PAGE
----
Unit

UNIT 13.9 Manipulation of Plasmids from Yeast Cells

  1. Victoria Lundblad1,
  2. Heng Zhou2

Published Online: 1 MAY 2001

DOI: 10.1002/0471142727.mb1309s39

Current Protocols in Molecular Biology

Current Protocols in Molecular Biology

How to Cite

Lundblad, V. and Zhou, H. 2001. Manipulation of Plasmids from Yeast Cells. Current Protocols in Molecular Biology. 39:III:13.9:13.9.1–13.9.6.

Author Information

  1. 1

    Baylor College of Medicine, Houston, Texas

  2. 2

    Harvard Medical School, Boston, Massachusetts

Publication History

  1. Published Online: 1 MAY 2001
  2. Published Print: JUL 1997

Abstract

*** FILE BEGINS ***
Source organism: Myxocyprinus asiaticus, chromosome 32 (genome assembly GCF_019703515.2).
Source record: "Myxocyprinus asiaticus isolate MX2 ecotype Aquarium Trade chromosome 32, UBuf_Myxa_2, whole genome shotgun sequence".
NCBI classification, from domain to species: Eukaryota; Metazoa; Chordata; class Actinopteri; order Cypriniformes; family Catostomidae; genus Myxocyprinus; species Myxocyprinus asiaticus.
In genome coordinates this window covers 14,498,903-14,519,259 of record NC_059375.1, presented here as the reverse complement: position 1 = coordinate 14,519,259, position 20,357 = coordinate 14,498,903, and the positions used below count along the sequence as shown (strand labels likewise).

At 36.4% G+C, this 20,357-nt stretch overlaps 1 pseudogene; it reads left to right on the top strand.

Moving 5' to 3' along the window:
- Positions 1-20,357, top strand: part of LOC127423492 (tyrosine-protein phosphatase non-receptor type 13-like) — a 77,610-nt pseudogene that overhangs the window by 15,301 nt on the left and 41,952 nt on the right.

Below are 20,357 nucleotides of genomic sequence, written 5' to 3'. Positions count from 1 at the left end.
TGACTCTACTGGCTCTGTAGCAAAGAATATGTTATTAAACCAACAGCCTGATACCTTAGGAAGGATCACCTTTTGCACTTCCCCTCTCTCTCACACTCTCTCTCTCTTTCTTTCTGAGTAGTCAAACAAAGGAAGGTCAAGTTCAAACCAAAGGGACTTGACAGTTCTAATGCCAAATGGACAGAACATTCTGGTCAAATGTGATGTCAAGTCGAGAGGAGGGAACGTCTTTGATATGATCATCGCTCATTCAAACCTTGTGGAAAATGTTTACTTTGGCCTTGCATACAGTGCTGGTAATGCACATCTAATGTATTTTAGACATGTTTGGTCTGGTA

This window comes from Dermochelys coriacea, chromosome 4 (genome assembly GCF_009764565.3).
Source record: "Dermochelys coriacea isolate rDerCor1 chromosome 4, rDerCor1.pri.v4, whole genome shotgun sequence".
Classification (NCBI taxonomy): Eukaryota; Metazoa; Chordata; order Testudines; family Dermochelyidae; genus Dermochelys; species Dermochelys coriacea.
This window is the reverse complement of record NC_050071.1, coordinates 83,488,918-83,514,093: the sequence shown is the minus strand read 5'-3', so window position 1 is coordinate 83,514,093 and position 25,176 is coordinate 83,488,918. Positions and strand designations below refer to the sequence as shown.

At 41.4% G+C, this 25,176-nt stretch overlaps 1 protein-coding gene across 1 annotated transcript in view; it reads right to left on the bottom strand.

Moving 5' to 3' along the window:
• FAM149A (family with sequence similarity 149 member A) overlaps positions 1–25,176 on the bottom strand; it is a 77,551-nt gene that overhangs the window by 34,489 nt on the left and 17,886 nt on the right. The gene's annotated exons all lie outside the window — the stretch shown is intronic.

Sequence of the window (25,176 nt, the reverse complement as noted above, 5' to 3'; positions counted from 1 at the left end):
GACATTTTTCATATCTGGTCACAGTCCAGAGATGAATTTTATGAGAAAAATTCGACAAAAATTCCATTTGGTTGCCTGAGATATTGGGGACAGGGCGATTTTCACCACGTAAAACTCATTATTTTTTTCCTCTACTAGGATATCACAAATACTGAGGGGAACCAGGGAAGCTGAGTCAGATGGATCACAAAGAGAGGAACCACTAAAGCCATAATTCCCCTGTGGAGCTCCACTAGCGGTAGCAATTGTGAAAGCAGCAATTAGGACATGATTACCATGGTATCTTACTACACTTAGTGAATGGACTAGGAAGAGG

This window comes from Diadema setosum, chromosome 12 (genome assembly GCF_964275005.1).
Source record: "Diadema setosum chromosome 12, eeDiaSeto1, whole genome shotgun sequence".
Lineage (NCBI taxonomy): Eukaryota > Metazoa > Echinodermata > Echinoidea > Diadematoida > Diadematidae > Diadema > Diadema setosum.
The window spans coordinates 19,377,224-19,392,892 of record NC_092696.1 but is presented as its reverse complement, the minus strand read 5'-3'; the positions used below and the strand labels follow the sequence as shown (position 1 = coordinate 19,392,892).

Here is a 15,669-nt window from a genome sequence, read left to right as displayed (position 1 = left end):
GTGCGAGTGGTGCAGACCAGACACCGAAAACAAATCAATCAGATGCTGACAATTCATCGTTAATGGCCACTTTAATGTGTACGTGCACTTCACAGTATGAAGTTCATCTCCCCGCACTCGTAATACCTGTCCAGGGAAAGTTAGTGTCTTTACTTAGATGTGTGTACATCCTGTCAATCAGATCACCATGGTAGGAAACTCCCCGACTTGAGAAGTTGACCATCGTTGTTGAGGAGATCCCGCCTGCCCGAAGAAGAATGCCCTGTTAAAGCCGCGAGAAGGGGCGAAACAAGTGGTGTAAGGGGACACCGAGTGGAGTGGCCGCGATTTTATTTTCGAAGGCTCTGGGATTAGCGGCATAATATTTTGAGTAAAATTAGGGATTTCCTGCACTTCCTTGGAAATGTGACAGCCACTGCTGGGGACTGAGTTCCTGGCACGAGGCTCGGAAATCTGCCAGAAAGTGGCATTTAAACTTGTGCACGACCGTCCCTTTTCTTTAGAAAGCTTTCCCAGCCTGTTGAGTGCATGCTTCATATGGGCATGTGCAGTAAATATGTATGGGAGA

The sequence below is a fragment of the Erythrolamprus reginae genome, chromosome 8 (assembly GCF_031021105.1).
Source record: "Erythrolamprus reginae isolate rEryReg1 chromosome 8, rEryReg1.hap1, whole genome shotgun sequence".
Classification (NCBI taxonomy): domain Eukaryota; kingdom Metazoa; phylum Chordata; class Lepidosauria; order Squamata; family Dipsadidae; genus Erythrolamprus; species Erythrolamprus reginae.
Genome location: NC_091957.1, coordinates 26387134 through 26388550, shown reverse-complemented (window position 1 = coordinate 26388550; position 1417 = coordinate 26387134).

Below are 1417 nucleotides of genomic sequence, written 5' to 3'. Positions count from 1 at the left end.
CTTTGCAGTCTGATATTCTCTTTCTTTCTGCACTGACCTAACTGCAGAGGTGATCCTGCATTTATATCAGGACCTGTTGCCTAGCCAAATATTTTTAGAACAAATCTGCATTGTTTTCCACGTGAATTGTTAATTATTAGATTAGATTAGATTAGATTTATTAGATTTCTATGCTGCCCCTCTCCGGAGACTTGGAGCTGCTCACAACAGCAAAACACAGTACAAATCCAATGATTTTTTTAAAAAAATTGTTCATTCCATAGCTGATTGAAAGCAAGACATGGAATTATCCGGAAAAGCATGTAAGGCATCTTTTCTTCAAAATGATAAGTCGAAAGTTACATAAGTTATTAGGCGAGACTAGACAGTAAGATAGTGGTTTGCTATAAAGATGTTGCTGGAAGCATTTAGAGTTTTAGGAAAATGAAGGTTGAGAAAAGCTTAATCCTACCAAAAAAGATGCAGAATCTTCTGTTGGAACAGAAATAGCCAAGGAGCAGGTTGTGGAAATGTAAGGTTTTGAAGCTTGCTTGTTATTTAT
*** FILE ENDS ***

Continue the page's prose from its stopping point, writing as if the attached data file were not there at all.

This unit describes several procedures for manipulating plasmids in yeast cells. The first is a general method to segregate autonomously replicating plasmids from cells: plasmid-containing yeast cells are grown in nonselective medium, and colonies lacking the plasmid are identified by replica plating. The second, plasmid shuffling, represents a specialized version of plasmid segregation that is useful for analyzing the function of essential genes and for identifying conditional lethal mutations in essential genes. The third approach, plasmid gap repair, is based on the efficient homologous recombination characteristics of yeast cells. Plasmid gap repair can be be used as a method to incorporate mutagenized DNA fragments into a yeast plasmid, rescue genomic mutations onto plasmids, or map alleles of a given gene.